Due to a great deal of assistance, even the smallest children, like Natal and Ascension Island, have enough eggs to at least get a book each and jigsaws or drawing materials (Ascension happily taking the carved horse pull toy as well, whilst the gig goes to the British Virgin Islands), and Bioko - on an expensive lease from Spain - manages to overcome his confusion enough to carry off a ball and jigsaw. Others - the Bonin Islands, the Pitcairn Islands - seem content with new books as their main prize, whilst the Caicos Islands promptly takes her new toy swords and skipping rope and uses them to tie the Cape Colony’s new cloth elephant to a chair. The Turks Islands takes a sketchbook and some chalks, and New Hebrides finally gets his tally correct enough to wind up with one book and a great many different-sized balls England can immediately foresee going through the delicate panes of her glasshouses. Honduras and the Cayman Islands’ new jigsaws ends up in a jumbled hodge-podge all over the floor, and only one person - Barbados - ends up being mildly stabbed with a coloured pencil. The Cocos Islands takes the last of the toy swords and accidentally whacks a scandalised Nevis on the kneecap, and Hong Kong uses the backdrop of their arguing to quietly prove that he had, actually, managed to leave some of the eggs he had found uneaten, trading them for watercolours, sketchbook and skipping rope.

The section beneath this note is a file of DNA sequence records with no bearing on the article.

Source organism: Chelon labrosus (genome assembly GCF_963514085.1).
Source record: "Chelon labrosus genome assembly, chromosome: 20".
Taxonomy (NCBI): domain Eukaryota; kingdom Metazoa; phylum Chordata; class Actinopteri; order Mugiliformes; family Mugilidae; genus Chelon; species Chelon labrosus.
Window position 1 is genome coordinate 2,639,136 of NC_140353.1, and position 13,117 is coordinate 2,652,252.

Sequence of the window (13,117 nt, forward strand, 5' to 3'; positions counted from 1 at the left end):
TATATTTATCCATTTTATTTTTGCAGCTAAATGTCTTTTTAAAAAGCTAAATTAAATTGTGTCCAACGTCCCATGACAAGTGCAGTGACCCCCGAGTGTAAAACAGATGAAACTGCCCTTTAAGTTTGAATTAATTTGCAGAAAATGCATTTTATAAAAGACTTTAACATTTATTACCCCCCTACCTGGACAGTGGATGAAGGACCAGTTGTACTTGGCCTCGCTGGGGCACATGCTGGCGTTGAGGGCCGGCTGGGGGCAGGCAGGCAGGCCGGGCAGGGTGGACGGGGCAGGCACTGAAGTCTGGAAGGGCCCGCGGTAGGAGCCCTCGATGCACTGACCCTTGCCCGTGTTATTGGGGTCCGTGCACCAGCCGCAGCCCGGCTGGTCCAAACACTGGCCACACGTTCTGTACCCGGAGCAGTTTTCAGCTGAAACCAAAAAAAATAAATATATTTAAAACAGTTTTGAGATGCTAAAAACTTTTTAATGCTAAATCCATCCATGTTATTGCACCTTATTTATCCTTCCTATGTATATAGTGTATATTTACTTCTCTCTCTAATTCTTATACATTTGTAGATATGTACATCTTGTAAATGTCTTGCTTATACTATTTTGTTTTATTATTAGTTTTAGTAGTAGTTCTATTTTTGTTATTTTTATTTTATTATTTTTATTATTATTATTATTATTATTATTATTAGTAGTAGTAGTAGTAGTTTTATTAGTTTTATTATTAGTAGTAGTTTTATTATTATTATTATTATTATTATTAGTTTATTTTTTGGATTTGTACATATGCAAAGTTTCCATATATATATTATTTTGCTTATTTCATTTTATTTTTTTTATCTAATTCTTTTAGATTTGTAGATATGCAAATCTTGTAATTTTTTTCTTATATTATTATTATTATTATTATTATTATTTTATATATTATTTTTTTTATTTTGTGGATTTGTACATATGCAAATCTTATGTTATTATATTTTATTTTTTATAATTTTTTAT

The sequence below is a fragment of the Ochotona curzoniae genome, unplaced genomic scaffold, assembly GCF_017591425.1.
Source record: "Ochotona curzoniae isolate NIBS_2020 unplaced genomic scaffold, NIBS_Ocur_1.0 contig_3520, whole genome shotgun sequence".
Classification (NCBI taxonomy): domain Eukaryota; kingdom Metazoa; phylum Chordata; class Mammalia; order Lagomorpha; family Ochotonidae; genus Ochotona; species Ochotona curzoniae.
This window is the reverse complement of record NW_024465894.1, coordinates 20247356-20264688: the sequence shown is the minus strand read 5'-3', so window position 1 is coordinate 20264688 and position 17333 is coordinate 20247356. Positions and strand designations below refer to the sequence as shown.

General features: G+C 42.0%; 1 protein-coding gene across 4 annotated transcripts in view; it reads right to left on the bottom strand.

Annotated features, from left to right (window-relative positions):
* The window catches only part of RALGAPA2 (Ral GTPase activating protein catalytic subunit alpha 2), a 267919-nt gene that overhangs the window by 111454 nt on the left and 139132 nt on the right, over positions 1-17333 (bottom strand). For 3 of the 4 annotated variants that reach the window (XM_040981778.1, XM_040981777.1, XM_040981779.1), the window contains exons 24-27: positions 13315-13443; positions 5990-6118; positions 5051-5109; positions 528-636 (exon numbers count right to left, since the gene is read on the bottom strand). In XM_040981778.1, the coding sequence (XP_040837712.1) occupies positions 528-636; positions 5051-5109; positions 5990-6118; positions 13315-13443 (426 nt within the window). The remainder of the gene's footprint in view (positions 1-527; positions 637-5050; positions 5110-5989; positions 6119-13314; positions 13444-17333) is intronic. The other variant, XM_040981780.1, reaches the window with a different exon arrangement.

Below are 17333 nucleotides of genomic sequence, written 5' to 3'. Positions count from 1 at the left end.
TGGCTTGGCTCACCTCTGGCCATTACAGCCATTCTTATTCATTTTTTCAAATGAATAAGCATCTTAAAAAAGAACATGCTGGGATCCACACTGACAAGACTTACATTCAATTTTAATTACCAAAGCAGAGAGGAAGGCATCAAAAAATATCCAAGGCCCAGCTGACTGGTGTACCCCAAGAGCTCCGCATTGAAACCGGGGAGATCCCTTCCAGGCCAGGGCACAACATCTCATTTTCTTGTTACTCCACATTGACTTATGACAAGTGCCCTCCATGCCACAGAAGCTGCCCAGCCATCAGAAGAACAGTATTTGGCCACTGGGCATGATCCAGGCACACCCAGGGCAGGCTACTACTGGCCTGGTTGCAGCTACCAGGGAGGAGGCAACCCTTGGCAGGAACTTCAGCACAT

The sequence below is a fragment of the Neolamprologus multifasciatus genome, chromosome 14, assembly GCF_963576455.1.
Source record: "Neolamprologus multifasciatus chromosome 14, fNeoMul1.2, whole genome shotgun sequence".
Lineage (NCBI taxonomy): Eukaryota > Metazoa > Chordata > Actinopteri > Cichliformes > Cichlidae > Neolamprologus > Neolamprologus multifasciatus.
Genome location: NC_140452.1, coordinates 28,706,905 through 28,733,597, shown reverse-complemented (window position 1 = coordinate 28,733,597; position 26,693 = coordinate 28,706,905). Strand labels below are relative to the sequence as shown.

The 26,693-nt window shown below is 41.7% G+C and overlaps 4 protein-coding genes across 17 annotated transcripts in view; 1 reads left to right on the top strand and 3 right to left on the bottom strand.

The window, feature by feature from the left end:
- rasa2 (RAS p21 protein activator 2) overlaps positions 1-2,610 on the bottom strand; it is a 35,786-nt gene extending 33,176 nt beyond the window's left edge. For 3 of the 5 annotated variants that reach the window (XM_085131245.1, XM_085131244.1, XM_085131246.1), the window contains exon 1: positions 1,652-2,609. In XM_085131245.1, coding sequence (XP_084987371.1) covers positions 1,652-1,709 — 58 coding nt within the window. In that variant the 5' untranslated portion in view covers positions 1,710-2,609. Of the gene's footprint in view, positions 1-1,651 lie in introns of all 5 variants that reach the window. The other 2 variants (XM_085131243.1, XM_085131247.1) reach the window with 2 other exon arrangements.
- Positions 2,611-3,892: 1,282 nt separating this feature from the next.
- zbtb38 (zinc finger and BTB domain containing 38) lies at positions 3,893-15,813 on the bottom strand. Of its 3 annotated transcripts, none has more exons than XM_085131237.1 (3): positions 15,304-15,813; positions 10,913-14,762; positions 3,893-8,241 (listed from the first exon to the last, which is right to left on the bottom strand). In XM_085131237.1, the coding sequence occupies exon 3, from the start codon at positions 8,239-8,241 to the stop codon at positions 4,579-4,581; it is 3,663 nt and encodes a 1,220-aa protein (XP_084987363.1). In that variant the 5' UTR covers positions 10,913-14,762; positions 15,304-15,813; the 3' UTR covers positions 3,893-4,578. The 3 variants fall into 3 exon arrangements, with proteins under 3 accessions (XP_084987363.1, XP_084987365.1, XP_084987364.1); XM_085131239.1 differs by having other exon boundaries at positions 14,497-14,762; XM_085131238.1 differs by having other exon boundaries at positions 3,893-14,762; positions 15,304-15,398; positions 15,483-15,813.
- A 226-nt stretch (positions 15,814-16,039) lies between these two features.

“You like to paint?” England asks him as she hands him the watercolours, curious. She knows the boy likes noisy things - so too do many of the other colonies, which is precisely why England had not placed any kind of instrument on the table for fear of encouraging a cacophony of chaos in the house -, but not much else. Hong Kong rarely communicates anything to anyone but the most basic of his desires: needing food, needing the toilet, or needing sleep.